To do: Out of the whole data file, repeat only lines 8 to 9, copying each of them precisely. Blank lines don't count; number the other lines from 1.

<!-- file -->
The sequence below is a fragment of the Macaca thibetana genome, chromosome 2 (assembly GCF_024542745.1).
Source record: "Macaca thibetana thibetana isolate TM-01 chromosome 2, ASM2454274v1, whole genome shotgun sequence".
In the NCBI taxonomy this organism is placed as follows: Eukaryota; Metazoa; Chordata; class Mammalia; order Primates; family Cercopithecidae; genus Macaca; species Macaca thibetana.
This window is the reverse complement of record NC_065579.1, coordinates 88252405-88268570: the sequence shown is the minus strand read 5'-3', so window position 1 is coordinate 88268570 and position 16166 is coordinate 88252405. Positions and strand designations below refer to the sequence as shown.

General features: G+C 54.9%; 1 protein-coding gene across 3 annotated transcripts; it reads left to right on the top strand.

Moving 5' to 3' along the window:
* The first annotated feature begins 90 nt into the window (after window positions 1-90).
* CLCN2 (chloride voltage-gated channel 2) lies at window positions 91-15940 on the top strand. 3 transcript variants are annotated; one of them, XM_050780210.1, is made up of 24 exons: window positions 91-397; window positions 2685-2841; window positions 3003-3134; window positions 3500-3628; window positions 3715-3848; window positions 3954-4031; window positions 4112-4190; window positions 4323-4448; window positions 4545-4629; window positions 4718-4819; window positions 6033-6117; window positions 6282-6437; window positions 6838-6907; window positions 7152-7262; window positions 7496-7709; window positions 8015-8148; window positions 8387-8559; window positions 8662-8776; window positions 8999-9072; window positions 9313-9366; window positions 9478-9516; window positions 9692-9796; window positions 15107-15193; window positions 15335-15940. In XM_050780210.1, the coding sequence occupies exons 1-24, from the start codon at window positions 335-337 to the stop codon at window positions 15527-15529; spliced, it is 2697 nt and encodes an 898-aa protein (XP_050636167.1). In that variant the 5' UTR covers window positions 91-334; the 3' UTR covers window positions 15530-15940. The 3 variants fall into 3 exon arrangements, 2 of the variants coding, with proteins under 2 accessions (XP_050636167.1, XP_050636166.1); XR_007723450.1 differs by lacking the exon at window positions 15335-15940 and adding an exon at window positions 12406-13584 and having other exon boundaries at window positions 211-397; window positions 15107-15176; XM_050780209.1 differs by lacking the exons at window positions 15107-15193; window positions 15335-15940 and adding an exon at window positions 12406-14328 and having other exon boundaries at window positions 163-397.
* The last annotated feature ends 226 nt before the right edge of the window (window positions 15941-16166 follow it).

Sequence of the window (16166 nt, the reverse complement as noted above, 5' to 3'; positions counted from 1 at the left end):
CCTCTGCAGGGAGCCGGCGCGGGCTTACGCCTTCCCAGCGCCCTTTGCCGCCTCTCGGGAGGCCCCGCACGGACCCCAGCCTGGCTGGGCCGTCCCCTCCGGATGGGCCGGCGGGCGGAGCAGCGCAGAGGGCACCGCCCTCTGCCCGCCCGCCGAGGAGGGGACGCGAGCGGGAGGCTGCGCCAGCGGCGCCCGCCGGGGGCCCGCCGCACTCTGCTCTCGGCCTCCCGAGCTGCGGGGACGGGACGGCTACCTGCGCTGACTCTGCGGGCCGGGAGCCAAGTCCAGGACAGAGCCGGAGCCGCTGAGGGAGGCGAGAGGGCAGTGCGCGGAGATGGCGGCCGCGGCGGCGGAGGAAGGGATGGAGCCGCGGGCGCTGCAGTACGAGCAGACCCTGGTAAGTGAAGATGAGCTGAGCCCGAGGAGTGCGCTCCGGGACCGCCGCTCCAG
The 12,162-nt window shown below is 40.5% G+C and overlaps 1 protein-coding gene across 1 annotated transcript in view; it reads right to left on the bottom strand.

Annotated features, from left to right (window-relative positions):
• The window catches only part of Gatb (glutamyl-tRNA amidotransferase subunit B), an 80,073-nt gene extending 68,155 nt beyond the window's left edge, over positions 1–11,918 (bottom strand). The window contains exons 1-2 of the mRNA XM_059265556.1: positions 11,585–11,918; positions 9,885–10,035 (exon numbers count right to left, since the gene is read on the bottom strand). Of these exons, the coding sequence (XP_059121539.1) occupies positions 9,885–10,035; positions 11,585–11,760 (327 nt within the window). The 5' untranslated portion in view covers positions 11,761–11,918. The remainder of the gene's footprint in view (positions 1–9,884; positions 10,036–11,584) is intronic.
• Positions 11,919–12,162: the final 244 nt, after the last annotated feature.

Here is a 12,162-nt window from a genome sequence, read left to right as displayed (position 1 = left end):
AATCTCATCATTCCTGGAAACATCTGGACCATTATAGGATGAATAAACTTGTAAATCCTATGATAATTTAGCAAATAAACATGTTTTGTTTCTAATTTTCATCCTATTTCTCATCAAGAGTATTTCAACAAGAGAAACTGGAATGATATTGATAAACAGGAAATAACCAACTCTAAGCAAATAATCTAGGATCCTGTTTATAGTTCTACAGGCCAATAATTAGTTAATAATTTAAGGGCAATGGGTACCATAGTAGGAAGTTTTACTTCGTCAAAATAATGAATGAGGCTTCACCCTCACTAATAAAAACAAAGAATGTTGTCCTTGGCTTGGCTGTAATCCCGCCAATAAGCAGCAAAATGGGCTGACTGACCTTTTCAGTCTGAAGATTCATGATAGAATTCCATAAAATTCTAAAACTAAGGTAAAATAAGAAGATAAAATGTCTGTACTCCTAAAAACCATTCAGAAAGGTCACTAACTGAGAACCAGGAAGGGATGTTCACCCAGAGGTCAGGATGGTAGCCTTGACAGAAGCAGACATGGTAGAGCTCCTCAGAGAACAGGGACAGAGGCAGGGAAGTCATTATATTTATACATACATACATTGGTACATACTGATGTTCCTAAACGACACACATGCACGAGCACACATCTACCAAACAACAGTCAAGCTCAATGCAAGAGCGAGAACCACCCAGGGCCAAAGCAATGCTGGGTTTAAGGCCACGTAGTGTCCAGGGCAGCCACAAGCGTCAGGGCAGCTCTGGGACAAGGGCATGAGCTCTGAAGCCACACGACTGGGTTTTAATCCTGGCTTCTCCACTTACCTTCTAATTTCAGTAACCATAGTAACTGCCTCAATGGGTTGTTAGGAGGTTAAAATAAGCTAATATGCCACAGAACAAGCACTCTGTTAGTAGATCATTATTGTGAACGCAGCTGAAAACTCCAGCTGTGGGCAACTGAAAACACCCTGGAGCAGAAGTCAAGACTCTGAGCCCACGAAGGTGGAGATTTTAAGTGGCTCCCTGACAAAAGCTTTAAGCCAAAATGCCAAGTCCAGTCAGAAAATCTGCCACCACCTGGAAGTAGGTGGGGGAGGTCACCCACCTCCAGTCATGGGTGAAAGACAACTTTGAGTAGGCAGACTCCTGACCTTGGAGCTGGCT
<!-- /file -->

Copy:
* CLCN2 (chloride voltage-gated channel 2) lies at window positions 91-15940 on the top strand. 3 transcript variants are annotated; one of them, XM_050780210.1, is made up of 24 exons: window positions 91-397; window positions 2685-2841; window positions 3003-3134; window positions 3500-3628; window positions 3715-3848; window positions 3954-4031; window positions 4112-4190; window positions 4323-4448; window positions 4545-4629; window positions 4718-4819; window positions 6033-6117; window positions 6282-6437; window positions 6838-6907; window positions 7152-7262; window positions 7496-7709; window positions 8015-8148; window positions 8387-8559; window positions 8662-8776; window positions 8999-9072; window positions 9313-9366; window positions 9478-9516; window positions 9692-9796; window positions 15107-15193; window positions 15335-15940. In XM_050780210.1, the coding sequence occupies exons 1-24, from the start codon at window positions 335-337 to the stop codon at window positions 15527-15529; spliced, it is 2697 nt and encodes an 898-aa protein (XP_050636167.1). In that variant the 5' UTR covers window positions 91-334; the 3' UTR covers window positions 15530-15940. The 3 variants fall into 3 exon arrangements, 2 of the variants coding, with proteins under 2 accessions (XP_050636167.1, XP_050636166.1); XR_007723450.1 differs by lacking the exon at window positions 15335-15940 and adding an exon at window positions 12406-13584 and having other exon boundaries at window positions 211-397; window positions 15107-15176; XM_050780209.1 differs by lacking the exons at window positions 15107-15193; window positions 15335-15940 and adding an exon at window positions 12406-14328 and having other exon boundaries at window positions 163-397.
* The last annotated feature ends 226 nt before the right edge of the window (window positions 15941-16166 follow it).